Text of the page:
Monessen native Mikey Blainefield was hired Tuesday night to take over his alma mater’s football team.
Blainefield was hired as Monessen High School’s head coach, succeeding Joe Salvino, who resigned in November after two seasons that produced a 6-13 record, including 1-9 this past season.
“For me, it’s fulfilling a legacy,” Blainefield said. “I have a deep affinity for the game of football and particularly this program.
“I feel that with my experience and knowledge of the game coupled with my philosophies, I truly believe that I have something to share.”
A 2004 Monessen graduate, Blainefield was a four-year starter for the Greyhounds and a two-year All-Tri-County South selection.
A standout wide receiver and defensive back, Blainefield helped lead Monessen to the top ranking in the state his senior year before the Greyhounds lost in the WPIAL quarterfinals to Springdale.
Blainefield continued his playing career at Georgetown University, where he earned a degree in Healthcare Management and Policy in 2009.
During his senior year at Monessen, Blainefield was recruited by then-Georgetown assistant coach and current Penn State offensive coordinator Joe Moorhead.
While at Georgetown, Blainefield saw the field in all three phases of the game: offense, defense and special teams.
“I was primarily a defensive back and on special teams,” he said. “Occasionally, I took snaps on offense at the H-Back position.”
After graduating, Blainefield returned to Monessen and began coaching at the midget league level and progressed from there. He was on Andy Pacak’s coaching staff for four years and on Salvino’s staff the last two seasons.
Monessen is coming off of its worst year in program history as it went 1-9 overall and 1-6 in the Tri-County South. The Greyhounds’ lone victory was 40-7 at Jefferson-Morgan Sept. 9. The Greyhounds have missed the WPIAL Class A playoffs in each of the last three seasons, which is unheard of in tradition-rich Monessen.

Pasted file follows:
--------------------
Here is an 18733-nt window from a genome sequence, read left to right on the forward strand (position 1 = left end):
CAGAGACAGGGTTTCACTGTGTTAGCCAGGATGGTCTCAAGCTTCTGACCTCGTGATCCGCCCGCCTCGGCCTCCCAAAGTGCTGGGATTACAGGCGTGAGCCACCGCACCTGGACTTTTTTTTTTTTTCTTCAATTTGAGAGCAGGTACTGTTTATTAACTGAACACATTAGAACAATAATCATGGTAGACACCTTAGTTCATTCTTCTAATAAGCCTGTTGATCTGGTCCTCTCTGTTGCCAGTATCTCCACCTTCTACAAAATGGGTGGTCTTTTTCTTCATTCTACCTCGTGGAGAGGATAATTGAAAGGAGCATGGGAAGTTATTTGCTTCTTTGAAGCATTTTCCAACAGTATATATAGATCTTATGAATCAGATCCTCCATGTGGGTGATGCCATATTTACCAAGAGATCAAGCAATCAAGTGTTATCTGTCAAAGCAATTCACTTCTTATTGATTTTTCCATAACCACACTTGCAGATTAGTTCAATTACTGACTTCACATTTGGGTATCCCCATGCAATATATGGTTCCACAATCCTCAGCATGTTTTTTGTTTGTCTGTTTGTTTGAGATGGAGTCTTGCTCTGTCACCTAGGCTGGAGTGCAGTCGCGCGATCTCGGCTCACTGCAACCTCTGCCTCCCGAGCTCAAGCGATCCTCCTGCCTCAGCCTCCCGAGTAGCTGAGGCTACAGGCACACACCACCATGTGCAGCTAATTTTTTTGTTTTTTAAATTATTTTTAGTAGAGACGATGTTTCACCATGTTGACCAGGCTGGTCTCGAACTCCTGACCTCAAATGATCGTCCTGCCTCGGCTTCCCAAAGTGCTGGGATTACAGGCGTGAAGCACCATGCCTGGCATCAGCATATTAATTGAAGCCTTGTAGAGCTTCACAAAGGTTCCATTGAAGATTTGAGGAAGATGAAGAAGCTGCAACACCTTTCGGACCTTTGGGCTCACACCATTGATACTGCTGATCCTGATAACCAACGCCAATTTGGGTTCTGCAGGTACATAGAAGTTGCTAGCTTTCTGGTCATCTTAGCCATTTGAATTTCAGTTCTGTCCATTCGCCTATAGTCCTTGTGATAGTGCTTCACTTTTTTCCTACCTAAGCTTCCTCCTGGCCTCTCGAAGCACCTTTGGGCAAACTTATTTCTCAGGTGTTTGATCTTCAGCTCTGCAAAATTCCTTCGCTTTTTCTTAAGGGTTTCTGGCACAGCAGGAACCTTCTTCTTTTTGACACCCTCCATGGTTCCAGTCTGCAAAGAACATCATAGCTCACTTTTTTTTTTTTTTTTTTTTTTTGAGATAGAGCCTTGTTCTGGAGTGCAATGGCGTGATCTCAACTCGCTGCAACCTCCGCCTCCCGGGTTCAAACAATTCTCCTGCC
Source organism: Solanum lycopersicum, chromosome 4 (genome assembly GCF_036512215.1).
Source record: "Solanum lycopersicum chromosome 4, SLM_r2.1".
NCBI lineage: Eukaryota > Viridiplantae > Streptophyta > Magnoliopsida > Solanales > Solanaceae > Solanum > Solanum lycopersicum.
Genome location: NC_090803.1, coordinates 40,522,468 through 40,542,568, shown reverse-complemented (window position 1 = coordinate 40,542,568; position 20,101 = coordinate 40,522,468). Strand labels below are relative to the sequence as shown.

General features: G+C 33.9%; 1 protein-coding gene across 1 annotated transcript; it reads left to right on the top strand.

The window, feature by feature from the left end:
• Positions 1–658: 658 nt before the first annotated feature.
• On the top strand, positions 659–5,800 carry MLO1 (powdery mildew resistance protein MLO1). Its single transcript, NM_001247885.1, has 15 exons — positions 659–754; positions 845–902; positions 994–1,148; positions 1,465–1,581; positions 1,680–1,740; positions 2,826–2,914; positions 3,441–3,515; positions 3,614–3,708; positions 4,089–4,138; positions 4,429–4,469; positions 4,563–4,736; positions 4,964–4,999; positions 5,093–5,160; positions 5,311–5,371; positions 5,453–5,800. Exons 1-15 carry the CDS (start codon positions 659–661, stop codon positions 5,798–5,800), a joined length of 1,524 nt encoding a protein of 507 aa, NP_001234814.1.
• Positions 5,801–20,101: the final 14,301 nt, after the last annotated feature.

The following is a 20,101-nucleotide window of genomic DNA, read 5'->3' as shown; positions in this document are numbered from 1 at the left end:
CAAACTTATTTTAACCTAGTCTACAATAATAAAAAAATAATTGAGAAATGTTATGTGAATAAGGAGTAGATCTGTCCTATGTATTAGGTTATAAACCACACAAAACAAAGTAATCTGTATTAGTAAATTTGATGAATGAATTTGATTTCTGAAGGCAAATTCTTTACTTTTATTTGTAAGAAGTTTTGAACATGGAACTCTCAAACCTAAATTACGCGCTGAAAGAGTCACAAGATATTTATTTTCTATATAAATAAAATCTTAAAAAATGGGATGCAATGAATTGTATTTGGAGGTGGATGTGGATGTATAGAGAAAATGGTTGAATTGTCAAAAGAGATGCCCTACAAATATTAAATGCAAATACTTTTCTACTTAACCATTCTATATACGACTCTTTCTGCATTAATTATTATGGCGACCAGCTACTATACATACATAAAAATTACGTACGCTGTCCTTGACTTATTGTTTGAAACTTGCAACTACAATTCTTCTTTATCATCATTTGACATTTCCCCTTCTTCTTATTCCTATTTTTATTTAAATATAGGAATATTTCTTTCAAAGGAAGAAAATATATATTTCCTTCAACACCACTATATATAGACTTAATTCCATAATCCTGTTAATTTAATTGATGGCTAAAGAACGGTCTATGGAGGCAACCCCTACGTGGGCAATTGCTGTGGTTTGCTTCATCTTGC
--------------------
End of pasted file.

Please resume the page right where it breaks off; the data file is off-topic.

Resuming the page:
Over the last three seasons, the Greyhounds have only won 10 games on the field but it had to forfeit four wins in 2014 for using ineligible players.
Blainefield was Monessen’s offensive coordinator last season, when the Greyhounds averaged 18.1 points per game. He knows his role will change, as will the public perception.
“I think becoming a head coach is something that any coach with a love for the game aspires for,” he said. “You are relieved of some limitations in exchange for a larger responsibility.”
When Salvino resigned, Blainefield took over Monessen’s offseason weightlifting and training duties.
“We started right after Halloween,” he said. “And we have been nonstop.”
Blainefield said his main goals for the Greyhounds have more to do with life skills than wins and losses.
“My goals as coach are to ensure that our athletes acquire and develop the attributes that can make them successful on the football field,” he said. “And I believe wholeheartedly that those same attributes will make them successful in life.”